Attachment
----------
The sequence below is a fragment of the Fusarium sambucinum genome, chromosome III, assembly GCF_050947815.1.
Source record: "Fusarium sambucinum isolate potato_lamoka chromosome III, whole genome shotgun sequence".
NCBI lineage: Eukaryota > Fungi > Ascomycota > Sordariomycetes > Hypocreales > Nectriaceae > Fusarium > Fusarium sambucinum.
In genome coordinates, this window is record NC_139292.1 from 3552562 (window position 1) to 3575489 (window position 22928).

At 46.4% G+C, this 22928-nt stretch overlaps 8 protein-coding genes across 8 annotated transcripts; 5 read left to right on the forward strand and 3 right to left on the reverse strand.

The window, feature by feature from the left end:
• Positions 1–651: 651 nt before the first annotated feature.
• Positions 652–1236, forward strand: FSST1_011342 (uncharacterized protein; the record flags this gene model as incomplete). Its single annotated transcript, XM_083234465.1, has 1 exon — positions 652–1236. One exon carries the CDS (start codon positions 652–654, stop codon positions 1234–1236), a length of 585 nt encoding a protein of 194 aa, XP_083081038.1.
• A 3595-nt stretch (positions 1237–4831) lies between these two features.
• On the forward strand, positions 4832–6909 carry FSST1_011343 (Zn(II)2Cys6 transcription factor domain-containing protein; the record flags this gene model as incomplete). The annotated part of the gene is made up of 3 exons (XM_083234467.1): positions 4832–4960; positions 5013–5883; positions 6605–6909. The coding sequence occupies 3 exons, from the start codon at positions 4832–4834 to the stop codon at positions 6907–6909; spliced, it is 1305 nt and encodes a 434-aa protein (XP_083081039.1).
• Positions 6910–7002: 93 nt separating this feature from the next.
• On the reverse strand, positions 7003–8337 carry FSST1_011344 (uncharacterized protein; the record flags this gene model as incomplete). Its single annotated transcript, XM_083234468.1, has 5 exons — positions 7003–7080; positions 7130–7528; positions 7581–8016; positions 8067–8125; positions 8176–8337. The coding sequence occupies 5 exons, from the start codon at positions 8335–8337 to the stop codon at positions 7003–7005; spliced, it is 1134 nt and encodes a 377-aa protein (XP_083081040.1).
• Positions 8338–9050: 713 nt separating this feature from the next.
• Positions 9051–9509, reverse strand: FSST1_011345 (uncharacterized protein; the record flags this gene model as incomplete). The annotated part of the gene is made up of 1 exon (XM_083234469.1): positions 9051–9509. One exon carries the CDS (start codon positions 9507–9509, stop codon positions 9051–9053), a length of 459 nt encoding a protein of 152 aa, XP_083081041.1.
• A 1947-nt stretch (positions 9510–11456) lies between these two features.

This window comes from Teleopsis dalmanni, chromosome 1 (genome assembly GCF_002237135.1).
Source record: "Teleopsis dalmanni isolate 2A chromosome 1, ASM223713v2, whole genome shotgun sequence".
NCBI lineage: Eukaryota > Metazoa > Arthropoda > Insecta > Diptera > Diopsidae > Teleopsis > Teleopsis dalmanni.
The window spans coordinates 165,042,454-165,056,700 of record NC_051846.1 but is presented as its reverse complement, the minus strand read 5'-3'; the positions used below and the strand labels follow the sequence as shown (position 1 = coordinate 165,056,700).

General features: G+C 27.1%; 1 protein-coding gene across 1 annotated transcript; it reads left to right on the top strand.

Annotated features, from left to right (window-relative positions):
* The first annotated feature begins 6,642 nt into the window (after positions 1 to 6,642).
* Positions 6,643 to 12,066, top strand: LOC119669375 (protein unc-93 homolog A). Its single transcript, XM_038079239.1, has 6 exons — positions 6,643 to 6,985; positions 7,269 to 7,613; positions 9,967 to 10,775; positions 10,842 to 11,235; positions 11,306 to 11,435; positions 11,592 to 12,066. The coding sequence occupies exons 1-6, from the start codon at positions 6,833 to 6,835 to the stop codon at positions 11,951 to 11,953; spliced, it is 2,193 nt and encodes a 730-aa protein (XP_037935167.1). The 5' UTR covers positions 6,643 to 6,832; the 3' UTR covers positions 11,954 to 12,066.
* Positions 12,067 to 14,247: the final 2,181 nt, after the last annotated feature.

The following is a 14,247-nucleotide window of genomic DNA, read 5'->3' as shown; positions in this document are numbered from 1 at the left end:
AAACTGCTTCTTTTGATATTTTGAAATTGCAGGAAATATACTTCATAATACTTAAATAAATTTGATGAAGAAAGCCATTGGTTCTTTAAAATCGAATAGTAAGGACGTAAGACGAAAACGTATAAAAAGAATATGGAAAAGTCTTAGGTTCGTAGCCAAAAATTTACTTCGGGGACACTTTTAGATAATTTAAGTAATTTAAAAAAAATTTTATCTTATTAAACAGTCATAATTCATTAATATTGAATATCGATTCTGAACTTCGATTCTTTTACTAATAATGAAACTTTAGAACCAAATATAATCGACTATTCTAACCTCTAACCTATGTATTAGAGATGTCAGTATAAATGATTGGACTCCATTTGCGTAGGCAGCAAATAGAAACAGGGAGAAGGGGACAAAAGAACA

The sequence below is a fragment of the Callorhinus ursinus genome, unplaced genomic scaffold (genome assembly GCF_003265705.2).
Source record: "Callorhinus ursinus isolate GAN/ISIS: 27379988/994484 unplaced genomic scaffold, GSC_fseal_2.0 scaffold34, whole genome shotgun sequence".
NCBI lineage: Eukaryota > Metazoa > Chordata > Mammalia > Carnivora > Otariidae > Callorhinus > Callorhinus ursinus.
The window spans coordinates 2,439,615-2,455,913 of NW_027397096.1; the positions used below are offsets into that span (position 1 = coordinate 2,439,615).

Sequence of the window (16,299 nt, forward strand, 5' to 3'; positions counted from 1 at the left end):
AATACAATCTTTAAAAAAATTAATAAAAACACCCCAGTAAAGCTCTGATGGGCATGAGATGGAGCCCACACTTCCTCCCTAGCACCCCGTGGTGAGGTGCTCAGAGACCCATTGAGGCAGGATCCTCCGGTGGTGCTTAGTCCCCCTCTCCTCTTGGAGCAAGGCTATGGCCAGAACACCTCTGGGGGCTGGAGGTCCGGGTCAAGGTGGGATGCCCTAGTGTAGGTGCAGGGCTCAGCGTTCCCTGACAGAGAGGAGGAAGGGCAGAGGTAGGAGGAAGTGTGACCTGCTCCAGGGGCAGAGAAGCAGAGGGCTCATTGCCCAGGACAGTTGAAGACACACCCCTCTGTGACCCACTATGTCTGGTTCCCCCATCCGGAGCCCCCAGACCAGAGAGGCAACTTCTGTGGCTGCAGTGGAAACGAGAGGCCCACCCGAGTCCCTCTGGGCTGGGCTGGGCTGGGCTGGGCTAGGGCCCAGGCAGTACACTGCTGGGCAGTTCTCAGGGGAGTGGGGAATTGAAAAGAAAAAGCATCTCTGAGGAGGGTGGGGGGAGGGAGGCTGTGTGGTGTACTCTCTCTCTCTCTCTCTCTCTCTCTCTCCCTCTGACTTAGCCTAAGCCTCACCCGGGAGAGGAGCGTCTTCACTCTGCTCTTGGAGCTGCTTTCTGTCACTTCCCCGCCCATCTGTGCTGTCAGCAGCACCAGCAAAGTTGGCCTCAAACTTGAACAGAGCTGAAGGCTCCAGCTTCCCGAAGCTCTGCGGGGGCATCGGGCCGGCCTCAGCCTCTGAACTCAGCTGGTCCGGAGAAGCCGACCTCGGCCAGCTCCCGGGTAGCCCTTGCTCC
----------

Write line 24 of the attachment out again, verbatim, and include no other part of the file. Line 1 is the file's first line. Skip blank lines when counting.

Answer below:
* Positions 12,067 to 14,247: the final 2,181 nt, after the last annotated feature.